Thomas Azier is the fast-rising Dutch electro-pop artist, with a fascinating story of moving to Berlin at the age of 19 in order to learn his craft, as well aiding his habit of playing gigs at 4am. His debut album 'Hylas' was five years in the making but is finally out via Polydor Records and he is currently on tour playing European festivals. The hard work has paid off, and these are exciting times for Thomas Azier. Thomas took some time to talk to Contactmusic about his experiences.
Contactmusic: Hello, how are you doing?
Thomas Azier: I'm good, how are you?
CM: We're great! You've been to many European cities on tour over the past couple of weeks, how are things going?
Thomas: We've just played three sold-out dates in Holland, which was amazing. After five years, I'm just really excited to get out of the factory and show it to the people. I'm happy playing in the more unknown cities that I haven't been to like Bucharest, or even the more Eastern Europe cities have been quite interesting to play. I was in the UK the other week; Brighton was really nice, we had a good time!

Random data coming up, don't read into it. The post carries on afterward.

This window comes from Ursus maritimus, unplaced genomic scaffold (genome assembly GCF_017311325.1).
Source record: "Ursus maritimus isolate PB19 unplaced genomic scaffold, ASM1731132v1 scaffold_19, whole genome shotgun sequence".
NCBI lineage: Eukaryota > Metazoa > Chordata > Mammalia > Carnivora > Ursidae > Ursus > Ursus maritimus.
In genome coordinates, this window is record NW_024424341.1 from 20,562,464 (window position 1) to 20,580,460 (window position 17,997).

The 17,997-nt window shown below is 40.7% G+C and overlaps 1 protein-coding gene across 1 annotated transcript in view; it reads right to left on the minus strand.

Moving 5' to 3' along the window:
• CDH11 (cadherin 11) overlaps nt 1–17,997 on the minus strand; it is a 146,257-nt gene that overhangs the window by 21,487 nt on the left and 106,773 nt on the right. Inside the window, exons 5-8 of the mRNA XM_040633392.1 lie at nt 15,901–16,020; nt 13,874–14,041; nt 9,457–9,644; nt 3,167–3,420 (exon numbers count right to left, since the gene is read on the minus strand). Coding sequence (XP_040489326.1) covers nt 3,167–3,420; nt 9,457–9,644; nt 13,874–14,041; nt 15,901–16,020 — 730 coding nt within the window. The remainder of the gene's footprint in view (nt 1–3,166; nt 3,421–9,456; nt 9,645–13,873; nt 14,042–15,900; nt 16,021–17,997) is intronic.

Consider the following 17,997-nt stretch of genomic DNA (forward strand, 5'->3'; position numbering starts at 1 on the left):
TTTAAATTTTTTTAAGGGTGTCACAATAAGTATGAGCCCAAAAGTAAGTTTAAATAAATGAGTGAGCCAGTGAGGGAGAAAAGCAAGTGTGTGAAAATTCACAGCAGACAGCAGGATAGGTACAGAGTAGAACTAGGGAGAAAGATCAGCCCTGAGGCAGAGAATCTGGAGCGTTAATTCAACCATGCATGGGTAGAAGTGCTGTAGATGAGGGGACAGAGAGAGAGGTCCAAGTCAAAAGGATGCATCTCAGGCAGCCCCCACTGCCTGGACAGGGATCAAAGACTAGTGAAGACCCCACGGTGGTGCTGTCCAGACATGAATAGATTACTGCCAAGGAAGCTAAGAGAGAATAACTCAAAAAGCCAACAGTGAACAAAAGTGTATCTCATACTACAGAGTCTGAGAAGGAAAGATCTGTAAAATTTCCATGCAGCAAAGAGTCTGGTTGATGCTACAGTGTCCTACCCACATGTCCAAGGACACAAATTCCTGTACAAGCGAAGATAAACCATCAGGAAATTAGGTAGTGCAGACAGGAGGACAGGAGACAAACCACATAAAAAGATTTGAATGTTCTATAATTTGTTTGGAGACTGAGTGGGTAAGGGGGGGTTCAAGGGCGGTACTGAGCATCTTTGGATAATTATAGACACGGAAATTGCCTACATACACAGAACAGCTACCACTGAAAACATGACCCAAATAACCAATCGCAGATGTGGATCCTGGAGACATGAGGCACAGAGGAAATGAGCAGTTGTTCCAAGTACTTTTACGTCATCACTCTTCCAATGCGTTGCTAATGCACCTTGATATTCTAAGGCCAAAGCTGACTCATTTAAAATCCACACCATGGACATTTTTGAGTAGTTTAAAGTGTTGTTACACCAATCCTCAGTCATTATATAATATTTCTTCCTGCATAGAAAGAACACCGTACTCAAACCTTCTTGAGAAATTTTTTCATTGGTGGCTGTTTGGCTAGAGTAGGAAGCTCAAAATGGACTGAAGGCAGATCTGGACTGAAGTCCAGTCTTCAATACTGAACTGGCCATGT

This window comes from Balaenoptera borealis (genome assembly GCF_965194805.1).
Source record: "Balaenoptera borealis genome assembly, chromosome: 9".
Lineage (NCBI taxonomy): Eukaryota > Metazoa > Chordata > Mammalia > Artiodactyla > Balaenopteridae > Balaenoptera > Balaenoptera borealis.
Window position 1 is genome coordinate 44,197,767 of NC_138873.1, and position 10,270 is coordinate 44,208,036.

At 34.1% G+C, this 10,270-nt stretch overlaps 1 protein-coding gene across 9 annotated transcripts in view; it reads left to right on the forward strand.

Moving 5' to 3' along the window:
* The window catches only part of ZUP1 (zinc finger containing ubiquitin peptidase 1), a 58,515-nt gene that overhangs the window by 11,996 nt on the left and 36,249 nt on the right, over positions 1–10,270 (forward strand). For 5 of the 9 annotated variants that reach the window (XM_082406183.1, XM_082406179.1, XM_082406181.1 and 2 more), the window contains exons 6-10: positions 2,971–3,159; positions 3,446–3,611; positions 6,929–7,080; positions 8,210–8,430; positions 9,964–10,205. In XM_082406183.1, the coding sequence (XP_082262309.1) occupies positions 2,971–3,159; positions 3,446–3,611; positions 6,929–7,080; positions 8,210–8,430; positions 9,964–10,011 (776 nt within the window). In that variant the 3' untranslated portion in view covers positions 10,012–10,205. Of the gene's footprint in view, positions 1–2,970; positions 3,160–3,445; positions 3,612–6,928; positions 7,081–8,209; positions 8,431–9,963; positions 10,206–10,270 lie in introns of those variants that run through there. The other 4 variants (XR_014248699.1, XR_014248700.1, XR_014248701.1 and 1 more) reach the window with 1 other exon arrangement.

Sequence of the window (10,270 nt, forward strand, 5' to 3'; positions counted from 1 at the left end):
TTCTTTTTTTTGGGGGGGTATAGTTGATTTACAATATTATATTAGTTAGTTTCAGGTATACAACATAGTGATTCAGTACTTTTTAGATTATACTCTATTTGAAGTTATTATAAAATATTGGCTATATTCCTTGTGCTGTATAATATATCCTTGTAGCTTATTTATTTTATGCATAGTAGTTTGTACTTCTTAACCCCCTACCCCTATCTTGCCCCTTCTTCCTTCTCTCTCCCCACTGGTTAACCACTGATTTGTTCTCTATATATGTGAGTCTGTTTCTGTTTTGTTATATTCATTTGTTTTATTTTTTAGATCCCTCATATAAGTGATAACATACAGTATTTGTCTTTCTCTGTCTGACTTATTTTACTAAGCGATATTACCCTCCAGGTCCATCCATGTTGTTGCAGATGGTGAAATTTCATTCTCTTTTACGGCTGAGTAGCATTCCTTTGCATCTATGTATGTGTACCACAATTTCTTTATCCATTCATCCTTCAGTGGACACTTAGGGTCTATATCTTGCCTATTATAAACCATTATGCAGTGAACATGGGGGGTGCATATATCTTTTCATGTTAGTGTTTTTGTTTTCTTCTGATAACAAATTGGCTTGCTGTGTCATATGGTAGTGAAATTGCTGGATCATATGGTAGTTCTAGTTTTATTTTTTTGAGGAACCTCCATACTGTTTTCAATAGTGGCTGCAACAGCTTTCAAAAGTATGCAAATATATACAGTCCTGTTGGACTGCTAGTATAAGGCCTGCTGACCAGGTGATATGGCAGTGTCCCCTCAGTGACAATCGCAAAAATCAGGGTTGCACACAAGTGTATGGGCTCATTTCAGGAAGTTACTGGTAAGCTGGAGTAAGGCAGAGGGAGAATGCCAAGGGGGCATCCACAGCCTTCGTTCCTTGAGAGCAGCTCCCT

CM: You've played a few gigs at 4am, how are you enjoying a more structured touring schedule?
Thomas: Yeah, it's a huge change! I still like to push my shows late because it just fits the vibe and the energy that I've been making a record with. For me, music is about communication in its first form and trying to go back to the emotion when I wrote the song, so it's sometimes quite dramatic. I try to look for those moments where I can completely let myself go and they really work when you play around 1 or 2ish. That's what I'm looking for but, of course, in venues like in Paris, it's hard, and in venues in Amsterdam, everything is more structured, but still I like to find a place where we can do whatever we want.
CM: You're a night person then?